Why Christians can listen to metal
This is a silly topic. Or, it’s a silly angle on an interesting enough topic. There’s obviously no form of music that Christians should have to defend listening to. If a Christian enjoys a certain form of music, he or she should feel free to listen to it.
But it is a fact that with the possible exception of gangster rap, metal is and historically has been the form of modern music that has received most resistance and condemnation from Christians. As a lifelong metal fan I know something of this resistance and condemnation, even if it takes the more benign form of semi-amused incredulity these days. But occasionally, I’ll run into someone who insists that metal is Satanic somehow and is therefore inappropriate for a Christian like myself.
This post is partly a response to those kinds of people, partly a help to other, perhaps younger metal-loving Christians confronted by those kinds of people, and just a lighthearted exercise in theological reflection on culture and art.
Metal isn’t serious about evil
Black Sabbath’s self-titled debut is usually designated the first real metal album. Listen to that title track. Even 40 years later, the evil drips of that diminished chord progression. And the lyrics are about human sacrifice at some sort of black mass. There’s no denying that metal loves evil. From lyrics, to album art, to band names, to t-shirt designs, to music videos, to, a certain extent, the sound itself and even to the personal views of some metal musicians, evil is written into the DNA of metal.
But how serious are metal musicians about their evil? Not very, I would argue.
The Satanic imagery of Black Sabbath, for example, is much better explained by a working class rebellion against the easy, flower power optimism of the music that was popular at the time than by literal colluding with Satan himself (even if Sabbath continued the antipathy towards organised religion so prevalent at the time). There’s more factory floor and smog in Black Sabbath’s music than hellfire and brimstone. Socio-economic factors played an important role in the shaping of metal music and its imagery. From the start, metal has shone an indirect light on the more difficult and dark bits of the human condition and via its diabolical themes provided a catharsis for those struggling with those bits. There’s a certain form of escapism in the heart of metal, perhaps taken to its purest form when Dio started incorporating straight up fantasy into it.
That’s where the evil comes from. It’s not real evil, but the imagery and symbolism of evil. It’s not intended, for the most part at least, to refer directly to and endorse actual evil. Rather, by using extreme and fantastic portrayals of the diabolical, metal musicians past and present indirectly deal with the darkness that lies at the heart of human existence.
And so, evil became part of the grammar of metal. It’s part of what makes metal metal, just like distorted guitars and black t-shirts. Even Christian metal bands, who obviously have a more, shall we say, strained relationship to evil imagery, cannot escape that grammar. So one band call themselves Demon Hunter and another sings about “Satan’s Doom” – to name only two examples from the top of my head.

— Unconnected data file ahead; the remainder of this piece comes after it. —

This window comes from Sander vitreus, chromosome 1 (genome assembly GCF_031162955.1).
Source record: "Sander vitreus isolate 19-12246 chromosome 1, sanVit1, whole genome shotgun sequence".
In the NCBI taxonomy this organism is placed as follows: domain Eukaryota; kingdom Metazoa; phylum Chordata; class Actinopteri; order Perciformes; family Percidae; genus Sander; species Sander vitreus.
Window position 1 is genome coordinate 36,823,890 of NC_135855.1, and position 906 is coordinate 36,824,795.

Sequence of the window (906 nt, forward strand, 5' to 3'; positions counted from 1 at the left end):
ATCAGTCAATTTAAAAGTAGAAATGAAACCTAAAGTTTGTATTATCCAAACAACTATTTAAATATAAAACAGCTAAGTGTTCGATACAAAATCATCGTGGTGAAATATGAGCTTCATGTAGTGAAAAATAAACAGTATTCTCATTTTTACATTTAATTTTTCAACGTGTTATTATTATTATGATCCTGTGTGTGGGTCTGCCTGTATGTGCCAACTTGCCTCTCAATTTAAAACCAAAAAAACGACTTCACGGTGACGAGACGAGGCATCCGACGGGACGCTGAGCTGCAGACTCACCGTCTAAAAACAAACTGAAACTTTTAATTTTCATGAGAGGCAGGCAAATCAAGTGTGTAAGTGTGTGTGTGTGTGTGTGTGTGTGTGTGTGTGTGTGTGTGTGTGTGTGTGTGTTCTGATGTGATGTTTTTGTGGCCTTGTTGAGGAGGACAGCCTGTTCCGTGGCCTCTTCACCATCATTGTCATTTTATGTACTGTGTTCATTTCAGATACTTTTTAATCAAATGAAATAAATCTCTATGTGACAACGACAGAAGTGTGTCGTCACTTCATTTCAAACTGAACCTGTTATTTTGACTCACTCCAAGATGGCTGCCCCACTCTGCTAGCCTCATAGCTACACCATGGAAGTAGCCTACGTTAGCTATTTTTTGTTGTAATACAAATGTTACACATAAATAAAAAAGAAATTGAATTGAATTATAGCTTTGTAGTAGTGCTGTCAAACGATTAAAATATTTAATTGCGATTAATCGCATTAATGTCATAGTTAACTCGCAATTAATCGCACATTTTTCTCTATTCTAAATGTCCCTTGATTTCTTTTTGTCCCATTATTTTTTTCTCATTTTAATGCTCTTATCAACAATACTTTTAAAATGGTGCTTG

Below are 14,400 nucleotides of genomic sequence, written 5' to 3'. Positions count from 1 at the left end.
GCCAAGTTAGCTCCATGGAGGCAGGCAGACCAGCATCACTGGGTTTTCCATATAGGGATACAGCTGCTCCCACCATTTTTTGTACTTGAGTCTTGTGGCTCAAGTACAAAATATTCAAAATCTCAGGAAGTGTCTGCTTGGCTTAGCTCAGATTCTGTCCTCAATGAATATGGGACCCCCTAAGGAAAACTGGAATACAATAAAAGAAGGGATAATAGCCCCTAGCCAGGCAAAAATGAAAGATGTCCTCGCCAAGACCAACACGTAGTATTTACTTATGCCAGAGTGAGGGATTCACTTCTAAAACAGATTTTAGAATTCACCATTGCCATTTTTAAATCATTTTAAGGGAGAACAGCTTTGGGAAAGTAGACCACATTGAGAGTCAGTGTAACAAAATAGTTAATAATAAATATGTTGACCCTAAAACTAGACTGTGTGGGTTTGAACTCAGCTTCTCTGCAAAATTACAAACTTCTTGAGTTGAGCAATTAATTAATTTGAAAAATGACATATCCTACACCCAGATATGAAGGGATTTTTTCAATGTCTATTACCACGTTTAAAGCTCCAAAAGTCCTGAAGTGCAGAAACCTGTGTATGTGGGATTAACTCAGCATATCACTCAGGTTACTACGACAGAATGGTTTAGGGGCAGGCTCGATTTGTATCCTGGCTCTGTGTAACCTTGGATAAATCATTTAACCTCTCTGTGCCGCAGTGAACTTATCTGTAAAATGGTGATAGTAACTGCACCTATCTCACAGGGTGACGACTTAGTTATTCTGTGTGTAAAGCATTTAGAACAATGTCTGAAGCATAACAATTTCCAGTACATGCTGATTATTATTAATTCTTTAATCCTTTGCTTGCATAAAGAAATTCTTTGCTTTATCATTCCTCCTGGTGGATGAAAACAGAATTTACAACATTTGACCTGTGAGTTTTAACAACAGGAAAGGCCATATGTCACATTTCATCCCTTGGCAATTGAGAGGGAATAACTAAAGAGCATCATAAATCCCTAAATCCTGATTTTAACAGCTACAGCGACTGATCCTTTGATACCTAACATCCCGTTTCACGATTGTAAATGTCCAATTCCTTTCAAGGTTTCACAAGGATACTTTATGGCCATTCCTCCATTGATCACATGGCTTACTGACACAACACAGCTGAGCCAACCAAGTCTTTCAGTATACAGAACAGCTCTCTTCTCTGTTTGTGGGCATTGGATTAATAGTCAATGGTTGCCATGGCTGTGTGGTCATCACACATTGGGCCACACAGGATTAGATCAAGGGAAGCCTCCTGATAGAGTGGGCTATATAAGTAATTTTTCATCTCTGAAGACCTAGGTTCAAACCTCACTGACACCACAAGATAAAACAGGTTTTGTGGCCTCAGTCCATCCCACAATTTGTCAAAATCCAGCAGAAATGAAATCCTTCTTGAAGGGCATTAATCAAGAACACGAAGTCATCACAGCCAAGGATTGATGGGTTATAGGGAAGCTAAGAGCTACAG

Metal’s evil is a stand-in for frustrations, with difficult socio-economic situations in particular and the darkness of the human condition in general. Which is why I don’t think metal is that serious about evil. Or, it probably isn’t fair to say that metal isn’t serious about evil. It is, just not in the way some Christians think it is. And therefore, metal’s evil is nothing to be afraid of.
Metal is serious about evil
On the other hand, it would be slightly dishonest to deny a connection between the evil imagery and symbolism so widely used in metal and some form of anti-religion, in general, and anti-Christianity, in particular. Because metal is quite anti-religion and anti-Christian. If you took a survey, I’m quite certain that you would find a higher proportion explicitly anti-religious and anti-Christian opinions among metal musicians than among musicians in most other genres. I’m also sure that most metal musicians, like most people, have a live-and-let-live attitude about the whole thing, saying something to the effect of, “If you don’t push it down people’s throat, I’m fine with you believing whatever the hell you believe!” But I believe that anti-religious and anti-Christian sentiment is more widely represented among metal musicians than most – and that goes a long way, together with the factors mentioned above, in explaining the presence of evil imagery in metal.
And that’s a good thing, in my opinion.
Take a look at most popular music today and you’ll have a difficult time finding any mention of religion. But religion is all over metal. Indeed, religion lies at the heart of metal. Yes, it’s a negative view of religion and, especially, a subversion of its symbolism. But it’s still religion!
It’s a bit like horror films. In most other film genres, life is portrayed basically atheistically. People go about their daily lives without any heed whatsoever paid to religion. Not so in horror films. There, people require exorcisms, crucifixes melt vampires, demons walk the earth, people go to hell, churches are the backdrop to epic showdowns between good and evil, and so on. Horror films pay religion the compliment of taking it seriously enough to subvert it.
The same goes for metal. It might be subversive in its treatment of religion and the anti-religious spirit of that subversion might offend some believers, but at least it takes religion seriously. Antipathy is far more preferable, I think, than apathy. In a cultural landscape religiously decimated, metal should be an oasis of intrigue and, perhaps, hope.
Or, at least some ass kicking music.
(If you find this topic interesting, you might want to read this post over at the excellent Heavy Blog… Is Heavy.)